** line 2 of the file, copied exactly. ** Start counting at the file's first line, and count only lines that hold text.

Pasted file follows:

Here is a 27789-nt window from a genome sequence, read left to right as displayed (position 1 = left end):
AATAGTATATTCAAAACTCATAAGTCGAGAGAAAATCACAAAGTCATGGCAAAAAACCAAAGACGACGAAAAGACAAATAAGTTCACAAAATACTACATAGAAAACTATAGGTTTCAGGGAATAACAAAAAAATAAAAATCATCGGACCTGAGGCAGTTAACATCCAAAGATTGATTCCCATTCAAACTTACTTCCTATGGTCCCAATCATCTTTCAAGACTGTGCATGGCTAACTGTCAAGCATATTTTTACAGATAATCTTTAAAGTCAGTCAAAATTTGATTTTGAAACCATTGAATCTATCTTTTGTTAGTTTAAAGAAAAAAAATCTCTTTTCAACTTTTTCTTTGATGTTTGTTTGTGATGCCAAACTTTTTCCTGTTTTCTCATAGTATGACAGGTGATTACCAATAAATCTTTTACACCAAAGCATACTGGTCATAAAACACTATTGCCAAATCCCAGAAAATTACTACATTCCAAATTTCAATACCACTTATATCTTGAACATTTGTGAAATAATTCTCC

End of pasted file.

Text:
AATAGTATATTCAAAACTCATAAGTCGAGAGAAAATCACAAAGTCATGGCAAAAAACCAAAGACGACGAAAAGACAAATAAGTTCACAAAATACTACATAGAAAACTATAGGTTTCAGGGAATAACAAAAAAATAAAAATCATCGGACCTGAGGCAGTTAACATCCAAAGATTGATTCCCATTCAAACTTACTTCCTATGGTCCCAATCATCTTTCAAGACTGTGCATGGCTAACTGTCAAGCATATTTTTACAGATAATCTTTAAAGTCAGTCAAAATTTGATTTTGAAACCATTGAATCTATCTTTTGTTAGTTTAAAGAAAAAAAATCTCTTTTCAACTTTTTCTTTGATGTTTGTTTGTGATGCCAAACTTTTTCCTGTTTTCTCATAGTATGACAGGTGATTACCAATAAATCTTTTACACCAAAGCATACTGGTCATAAAACACTATTGCCAAATCCCAGAAAATTACTACATTCCAAATTTCAATACCACTTATATCTTGAACATTTGTGAAATAATTCTCC